After losing his card after one season on the European Tour in 2011, Woburn-based tour pro Steve Lewton turned his attentions to the fledgling Asian Tour in 2012 and has been happily plying his trade on this fast-growing circuit ever since. Golf News editor Nick Bayly caught up with the 40-year-old ahead of the Asian Tour’s two-stop swing in the UK to find out what life is like on a tour that has been thrust into the media spotlight following its sponsorship by the same Saudi-backed investment fund as LIV Golf

It must feel a little strange to back playing in the UK and competing against many of the same guys that you grew up competing against in your early days on the European Tour?
Yeah, it is really nice to be playing a couple of events back in the UK. Before I competed in the Asian Tour event held at Slaley Hall last autumn, the last time I had played in a tournament in the UK was at the British Masters at Woburn in 2015. That feels like a long time ago now.
It has been nice to catch up with a few familiar faces, as there aren’t many English players who regularly compete on the Asian Tour. Although I live in the UK, and am still a member at Woburn, I obviously spend a lot of my season travelling around the Middle East, Indonesia and the Far East, so to have 3-4 weeks back in the UK over the summer has given me an opportunity to catch up with a few old friends and my family.

What were the main challenges of playing the Asian Tour when you first started out?
When I first joined in 2012 I thought that the travelling would be the hardest part, but the European Tour, as it was known then, operated a pretty global schedule, so I was used to dealing with time zones, long haul flights, hotels and all that stuff, but it’s more the different course conditions and variety of grasses you have to play on each week that is the real challenge. That, and the weather. You never really play on a similar style of greens for more than two weeks in-a-row. Some are super quick and some super slow, so that took some getting used to. I also had to deal with the variety of weather when I first arrived. Playing in 100 degrees with 100% humidity was a big change.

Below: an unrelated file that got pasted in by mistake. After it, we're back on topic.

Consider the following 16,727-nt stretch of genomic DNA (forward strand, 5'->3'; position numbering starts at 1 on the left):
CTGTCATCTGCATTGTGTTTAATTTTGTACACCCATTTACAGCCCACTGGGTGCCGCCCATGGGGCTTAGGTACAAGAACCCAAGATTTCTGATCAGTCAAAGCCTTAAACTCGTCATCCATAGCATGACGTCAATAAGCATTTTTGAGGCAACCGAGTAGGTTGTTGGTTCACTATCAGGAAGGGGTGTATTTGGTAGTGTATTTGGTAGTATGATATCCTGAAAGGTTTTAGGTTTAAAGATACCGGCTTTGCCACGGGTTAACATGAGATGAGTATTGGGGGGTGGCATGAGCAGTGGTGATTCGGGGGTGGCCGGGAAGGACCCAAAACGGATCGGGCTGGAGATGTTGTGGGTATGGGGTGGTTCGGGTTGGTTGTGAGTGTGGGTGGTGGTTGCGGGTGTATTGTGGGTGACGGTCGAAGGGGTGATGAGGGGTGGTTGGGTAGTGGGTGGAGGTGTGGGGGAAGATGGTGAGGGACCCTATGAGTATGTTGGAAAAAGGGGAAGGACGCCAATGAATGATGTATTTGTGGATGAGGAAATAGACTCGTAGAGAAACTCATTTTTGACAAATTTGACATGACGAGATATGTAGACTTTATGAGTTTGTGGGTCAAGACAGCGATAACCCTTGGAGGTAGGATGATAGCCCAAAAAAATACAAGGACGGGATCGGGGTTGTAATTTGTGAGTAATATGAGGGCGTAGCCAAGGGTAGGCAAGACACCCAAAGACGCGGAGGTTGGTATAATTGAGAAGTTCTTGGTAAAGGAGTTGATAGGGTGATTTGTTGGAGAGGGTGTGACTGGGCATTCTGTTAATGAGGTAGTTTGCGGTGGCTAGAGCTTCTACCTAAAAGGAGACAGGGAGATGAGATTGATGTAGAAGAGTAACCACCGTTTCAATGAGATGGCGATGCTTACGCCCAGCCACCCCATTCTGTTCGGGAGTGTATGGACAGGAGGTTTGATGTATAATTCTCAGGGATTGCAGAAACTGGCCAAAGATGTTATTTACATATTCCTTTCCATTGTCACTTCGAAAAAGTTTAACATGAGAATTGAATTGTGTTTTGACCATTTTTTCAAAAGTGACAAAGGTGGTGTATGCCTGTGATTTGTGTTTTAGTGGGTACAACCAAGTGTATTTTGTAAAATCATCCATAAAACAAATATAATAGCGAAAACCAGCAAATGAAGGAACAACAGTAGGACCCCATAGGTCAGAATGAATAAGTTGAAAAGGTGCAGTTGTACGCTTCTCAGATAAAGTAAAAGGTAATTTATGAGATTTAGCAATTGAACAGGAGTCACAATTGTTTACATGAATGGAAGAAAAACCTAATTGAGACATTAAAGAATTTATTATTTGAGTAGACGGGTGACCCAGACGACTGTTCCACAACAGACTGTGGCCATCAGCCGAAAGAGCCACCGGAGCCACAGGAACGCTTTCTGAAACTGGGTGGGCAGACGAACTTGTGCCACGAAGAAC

The off-course stuff didn’t bother me so much. I’m not a fussy eater, so that was never an issue for me, and I like to experience new places and new cultures, so I’ve really enjoyed trying out different foods, meeting new people and seeing new things. It’s certainly been an interesting journey, and I’m happy with the decisions I’ve made.

What’s the most challenging thing you’ve eaten on your golfing travels?
I remember playing out in China a few years ago and the hotel I was staying in had a dish of fried chicken with broccoli and rice on the menu and I thought I could cope with that. It turned out that the chicken element was just its feet. I know they’re something of a delicacy in China, but it was a bit of a surprise. The rice and broccoli were nice though!

You won the Taiwan Masters back in 2014, and have had plenty of top-10 finishes over the last decade, but do you think you have another win in the locker?